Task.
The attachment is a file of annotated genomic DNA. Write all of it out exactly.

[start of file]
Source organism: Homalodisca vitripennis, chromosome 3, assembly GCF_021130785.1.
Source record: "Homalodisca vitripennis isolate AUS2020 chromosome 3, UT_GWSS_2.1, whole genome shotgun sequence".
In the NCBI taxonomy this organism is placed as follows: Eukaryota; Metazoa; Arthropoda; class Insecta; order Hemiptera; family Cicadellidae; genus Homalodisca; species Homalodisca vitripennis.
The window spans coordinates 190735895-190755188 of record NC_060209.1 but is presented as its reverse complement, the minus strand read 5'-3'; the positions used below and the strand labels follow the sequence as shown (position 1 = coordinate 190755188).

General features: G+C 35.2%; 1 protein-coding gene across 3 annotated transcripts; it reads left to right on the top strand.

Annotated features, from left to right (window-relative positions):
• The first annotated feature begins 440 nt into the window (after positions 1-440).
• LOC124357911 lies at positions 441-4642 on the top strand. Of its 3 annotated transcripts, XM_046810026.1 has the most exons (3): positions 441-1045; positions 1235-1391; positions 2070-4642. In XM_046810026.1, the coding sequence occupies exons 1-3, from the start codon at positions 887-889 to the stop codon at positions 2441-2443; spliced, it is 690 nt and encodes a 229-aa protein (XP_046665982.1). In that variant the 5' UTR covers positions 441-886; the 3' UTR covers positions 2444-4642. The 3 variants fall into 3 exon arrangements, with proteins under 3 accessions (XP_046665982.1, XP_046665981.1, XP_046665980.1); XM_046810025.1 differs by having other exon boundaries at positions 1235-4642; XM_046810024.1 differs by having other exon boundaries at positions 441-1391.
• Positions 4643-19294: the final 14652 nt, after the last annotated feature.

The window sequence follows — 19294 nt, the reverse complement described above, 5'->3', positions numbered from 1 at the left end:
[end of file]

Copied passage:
Source organism: Homalodisca vitripennis, chromosome 3, assembly GCF_021130785.1.
Source record: "Homalodisca vitripennis isolate AUS2020 chromosome 3, UT_GWSS_2.1, whole genome shotgun sequence".
In the NCBI taxonomy this organism is placed as follows: Eukaryota; Metazoa; Arthropoda; class Insecta; order Hemiptera; family Cicadellidae; genus Homalodisca; species Homalodisca vitripennis.
The window spans coordinates 190735895-190755188 of record NC_060209.1 but is presented as its reverse complement, the minus strand read 5'-3'; the positions used below and the strand labels follow the sequence as shown (position 1 = coordinate 190755188).

General features: G+C 35.2%; 1 protein-coding gene across 3 annotated transcripts; it reads left to right on the top strand.

Annotated features, from left to right (window-relative positions):
• The first annotated feature begins 440 nt into the window (after positions 1-440).
• LOC124357911 lies at positions 441-4642 on the top strand. Of its 3 annotated transcripts, XM_046810026.1 has the most exons (3): positions 441-1045; positions 1235-1391; positions 2070-4642. In XM_046810026.1, the coding sequence occupies exons 1-3, from the start codon at positions 887-889 to the stop codon at positions 2441-2443; spliced, it is 690 nt and encodes a 229-aa protein (XP_046665982.1). In that variant the 5' UTR covers positions 441-886; the 3' UTR covers positions 2444-4642. The 3 variants fall into 3 exon arrangements, with proteins under 3 accessions (XP_046665982.1, XP_046665981.1, XP_046665980.1); XM_046810025.1 differs by having other exon boundaries at positions 1235-4642; XM_046810024.1 differs by having other exon boundaries at positions 441-1391.
• Positions 4643-19294: the final 14652 nt, after the last annotated feature.

The window sequence follows — 19294 nt, the reverse complement described above, 5'->3', positions numbered from 1 at the left end: